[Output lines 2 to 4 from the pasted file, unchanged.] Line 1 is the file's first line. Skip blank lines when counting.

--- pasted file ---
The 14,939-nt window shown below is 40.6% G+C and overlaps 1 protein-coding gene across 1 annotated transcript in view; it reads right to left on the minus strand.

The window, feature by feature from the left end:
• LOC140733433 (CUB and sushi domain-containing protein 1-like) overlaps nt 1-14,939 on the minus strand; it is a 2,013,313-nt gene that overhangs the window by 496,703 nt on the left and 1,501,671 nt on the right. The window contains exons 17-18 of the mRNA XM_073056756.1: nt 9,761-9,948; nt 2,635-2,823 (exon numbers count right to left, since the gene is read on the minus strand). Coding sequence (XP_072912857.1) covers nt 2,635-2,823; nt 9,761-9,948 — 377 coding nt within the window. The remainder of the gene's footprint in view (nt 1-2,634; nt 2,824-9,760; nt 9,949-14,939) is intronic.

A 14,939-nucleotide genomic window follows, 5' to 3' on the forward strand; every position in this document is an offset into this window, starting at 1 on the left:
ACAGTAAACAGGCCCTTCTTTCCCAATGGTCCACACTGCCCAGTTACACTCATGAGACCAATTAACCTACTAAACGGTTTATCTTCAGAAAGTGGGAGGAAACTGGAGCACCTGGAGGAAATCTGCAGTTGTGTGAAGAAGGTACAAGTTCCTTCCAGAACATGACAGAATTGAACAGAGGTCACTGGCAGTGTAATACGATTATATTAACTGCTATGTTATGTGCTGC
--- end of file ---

The window, feature by feature from the left end:
• LOC140733433 (CUB and sushi domain-containing protein 1-like) overlaps nt 1-14,939 on the minus strand; it is a 2,013,313-nt gene that overhangs the window by 496,703 nt on the left and 1,501,671 nt on the right. The window contains exons 17-18 of the mRNA XM_073056756.1: nt 9,761-9,948; nt 2,635-2,823 (exon numbers count right to left, since the gene is read on the minus strand). Coding sequence (XP_072912857.1) covers nt 2,635-2,823; nt 9,761-9,948 — 377 coding nt within the window. The remainder of the gene's footprint in view (nt 1-2,634; nt 2,824-9,760; nt 9,949-14,939) is intronic.

A 14,939-nucleotide genomic window follows, 5' to 3' on the forward strand; every position in this document is an offset into this window, starting at 1 on the left: